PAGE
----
If you know you’re interested in exploring intellectual property (IP) law before even beginning your law school career, you probably have a specific set of interests, distinct from the “average” law student. Something has sparked your curiosity in IP. For me, working at the University of Wisconsin Madison’s technology transfer office, helping professors and university researchers apply for patents, sparked my interest in IP. Around the same time, I was completing a Certificate in Global Health and I became fascinated with the way the law can shape health outcomes in populations of people. For a long time, I thought I would have to choose: patents or public health.
That wasn’t the case once I found Loyola University of Chicago School of Law. Here, and especially in the Intellectual Property program, there is an abundance of flexibility and support to help a student find an area of the law that fits his or her unique set of interests.
A Class for Nearly Every IP Interest
Loyola offers students the unique opportunity to take an elective during the second semester of their first year of law school and I was delighted to find an offering so suited to my interests. I am currently taking, “Global Access to Medicine: Patent Perspectives.” The course is taught by Professor Ho, the Director of the IP Program, but it is not an overview of strictly IP issues. Rather, the course explores the intersection of IP with global health and international agreements—a perfect match for someone like me.
Each week, we approach the drug-making and marketing process from a different perspective and think about how certain policies promote scientific innovation and/or access to affordable medicine. We predominately view these policies through the lens of TRIPS, an international agreement that applies to over 140 countries at all levels of economic development. This elective has introduced me to an area of the law that explores the intersection of scientific discovery and public health that I wasn’t sure I would have the opportunity to dig into during law school, much less during my first year.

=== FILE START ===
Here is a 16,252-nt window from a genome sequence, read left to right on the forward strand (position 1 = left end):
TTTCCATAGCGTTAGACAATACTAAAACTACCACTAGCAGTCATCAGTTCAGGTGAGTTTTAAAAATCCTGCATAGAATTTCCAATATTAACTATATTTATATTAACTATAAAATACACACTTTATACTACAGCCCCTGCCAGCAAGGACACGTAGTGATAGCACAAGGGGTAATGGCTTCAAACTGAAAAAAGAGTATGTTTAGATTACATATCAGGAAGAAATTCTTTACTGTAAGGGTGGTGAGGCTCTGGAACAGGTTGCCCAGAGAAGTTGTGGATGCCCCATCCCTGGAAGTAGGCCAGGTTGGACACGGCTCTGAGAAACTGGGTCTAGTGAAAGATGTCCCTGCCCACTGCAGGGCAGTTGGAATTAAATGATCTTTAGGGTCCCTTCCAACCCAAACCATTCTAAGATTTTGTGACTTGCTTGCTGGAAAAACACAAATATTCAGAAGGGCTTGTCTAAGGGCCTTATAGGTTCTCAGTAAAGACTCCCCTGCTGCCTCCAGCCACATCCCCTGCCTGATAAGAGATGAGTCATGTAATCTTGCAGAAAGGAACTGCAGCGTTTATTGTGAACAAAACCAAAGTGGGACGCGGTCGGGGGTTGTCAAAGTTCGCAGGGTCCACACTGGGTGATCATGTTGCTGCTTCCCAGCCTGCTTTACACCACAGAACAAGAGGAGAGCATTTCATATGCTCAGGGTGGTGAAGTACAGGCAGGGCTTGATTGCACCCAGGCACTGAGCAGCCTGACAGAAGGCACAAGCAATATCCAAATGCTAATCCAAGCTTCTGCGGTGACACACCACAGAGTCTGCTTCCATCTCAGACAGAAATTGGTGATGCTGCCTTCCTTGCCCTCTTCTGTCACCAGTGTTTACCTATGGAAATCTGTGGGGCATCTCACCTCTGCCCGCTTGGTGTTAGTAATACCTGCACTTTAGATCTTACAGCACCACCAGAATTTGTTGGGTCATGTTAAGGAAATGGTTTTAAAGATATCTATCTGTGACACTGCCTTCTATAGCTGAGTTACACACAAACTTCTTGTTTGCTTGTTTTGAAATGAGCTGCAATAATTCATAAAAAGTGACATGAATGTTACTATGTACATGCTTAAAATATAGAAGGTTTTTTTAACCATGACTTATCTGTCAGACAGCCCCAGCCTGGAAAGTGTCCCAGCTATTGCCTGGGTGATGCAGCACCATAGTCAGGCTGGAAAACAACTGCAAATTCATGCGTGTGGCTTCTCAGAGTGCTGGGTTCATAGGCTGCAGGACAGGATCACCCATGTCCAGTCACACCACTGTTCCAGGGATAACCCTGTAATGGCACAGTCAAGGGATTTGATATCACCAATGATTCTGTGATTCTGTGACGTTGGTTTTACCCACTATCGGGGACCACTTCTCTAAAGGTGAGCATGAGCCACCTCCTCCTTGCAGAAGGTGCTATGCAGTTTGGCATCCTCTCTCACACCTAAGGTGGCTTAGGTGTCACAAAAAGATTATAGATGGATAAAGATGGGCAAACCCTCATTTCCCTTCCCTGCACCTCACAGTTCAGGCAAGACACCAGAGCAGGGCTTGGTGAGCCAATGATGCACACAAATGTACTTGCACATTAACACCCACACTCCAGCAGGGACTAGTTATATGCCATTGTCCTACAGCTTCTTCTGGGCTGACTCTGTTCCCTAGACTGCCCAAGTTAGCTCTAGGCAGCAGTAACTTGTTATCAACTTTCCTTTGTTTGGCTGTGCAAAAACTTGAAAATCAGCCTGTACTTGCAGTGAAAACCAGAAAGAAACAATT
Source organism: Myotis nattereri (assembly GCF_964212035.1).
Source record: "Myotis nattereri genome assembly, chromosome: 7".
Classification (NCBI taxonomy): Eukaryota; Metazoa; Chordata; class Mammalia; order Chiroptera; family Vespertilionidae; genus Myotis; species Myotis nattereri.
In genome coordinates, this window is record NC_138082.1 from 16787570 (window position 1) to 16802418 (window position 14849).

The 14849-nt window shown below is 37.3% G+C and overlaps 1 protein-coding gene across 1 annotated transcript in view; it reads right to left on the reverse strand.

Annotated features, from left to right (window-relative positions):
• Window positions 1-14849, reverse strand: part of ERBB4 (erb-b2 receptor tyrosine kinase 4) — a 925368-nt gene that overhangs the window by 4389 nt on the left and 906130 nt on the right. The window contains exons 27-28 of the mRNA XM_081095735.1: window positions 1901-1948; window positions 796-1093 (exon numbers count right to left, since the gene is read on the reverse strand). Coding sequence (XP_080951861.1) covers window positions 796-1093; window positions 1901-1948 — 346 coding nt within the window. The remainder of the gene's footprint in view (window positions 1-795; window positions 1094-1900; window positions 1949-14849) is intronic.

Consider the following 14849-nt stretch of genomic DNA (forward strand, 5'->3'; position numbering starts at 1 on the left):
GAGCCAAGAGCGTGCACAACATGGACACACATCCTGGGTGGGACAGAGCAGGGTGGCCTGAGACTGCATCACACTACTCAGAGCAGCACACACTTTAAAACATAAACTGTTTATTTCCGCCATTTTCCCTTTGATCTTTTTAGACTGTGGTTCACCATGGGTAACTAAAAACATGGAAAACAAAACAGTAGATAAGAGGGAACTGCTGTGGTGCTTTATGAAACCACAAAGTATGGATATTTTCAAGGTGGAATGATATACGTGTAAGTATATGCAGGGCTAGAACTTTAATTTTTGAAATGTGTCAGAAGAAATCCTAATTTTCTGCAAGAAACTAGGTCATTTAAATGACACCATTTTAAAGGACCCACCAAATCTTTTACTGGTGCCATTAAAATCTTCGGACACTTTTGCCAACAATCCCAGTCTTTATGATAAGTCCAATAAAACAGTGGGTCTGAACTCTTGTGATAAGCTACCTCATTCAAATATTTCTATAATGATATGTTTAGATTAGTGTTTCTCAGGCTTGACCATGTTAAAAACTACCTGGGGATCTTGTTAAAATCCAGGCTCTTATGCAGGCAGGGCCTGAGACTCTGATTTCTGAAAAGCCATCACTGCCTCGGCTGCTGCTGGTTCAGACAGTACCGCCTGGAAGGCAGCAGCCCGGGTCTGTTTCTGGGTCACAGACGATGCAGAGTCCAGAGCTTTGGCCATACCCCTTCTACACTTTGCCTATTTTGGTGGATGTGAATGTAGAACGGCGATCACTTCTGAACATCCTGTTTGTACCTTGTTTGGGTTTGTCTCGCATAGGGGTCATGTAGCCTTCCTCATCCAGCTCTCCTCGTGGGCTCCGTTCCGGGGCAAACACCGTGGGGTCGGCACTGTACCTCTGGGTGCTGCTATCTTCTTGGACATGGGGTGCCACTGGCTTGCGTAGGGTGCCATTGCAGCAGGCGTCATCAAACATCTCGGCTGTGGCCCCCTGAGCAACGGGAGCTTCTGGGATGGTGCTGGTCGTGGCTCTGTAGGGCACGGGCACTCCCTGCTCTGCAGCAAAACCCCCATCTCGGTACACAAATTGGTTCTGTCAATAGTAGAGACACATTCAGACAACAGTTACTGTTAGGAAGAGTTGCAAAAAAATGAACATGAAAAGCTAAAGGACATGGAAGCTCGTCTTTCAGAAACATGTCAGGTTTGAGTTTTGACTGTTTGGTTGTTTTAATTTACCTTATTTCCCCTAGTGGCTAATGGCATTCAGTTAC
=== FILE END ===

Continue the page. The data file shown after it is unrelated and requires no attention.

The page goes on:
I am looking forward to taking more Loyola courses at the intersection of IP and public health including, “Law and the Life Sciences” and “Food and Drug Law.”
Approachability and Easy Exploration
Loyola’s program is extremely approachable—both for those exploring, or certain about IP.
If you’re unsure if you’re even interested in IP, not to worry. You can talk to students and faculty or participate in IP events at the law school to find out more. For example, the Intellectual Property Law Society (IPLS) recently hosted two panels, including one that featured attorneys who work at the intersection of IP and health. You can also take one or more classes that relate to IP starting your second semester of law school and begin to get some exposure to IP topics. Moreover, the IP program makes students aware of available IP events around Chicago.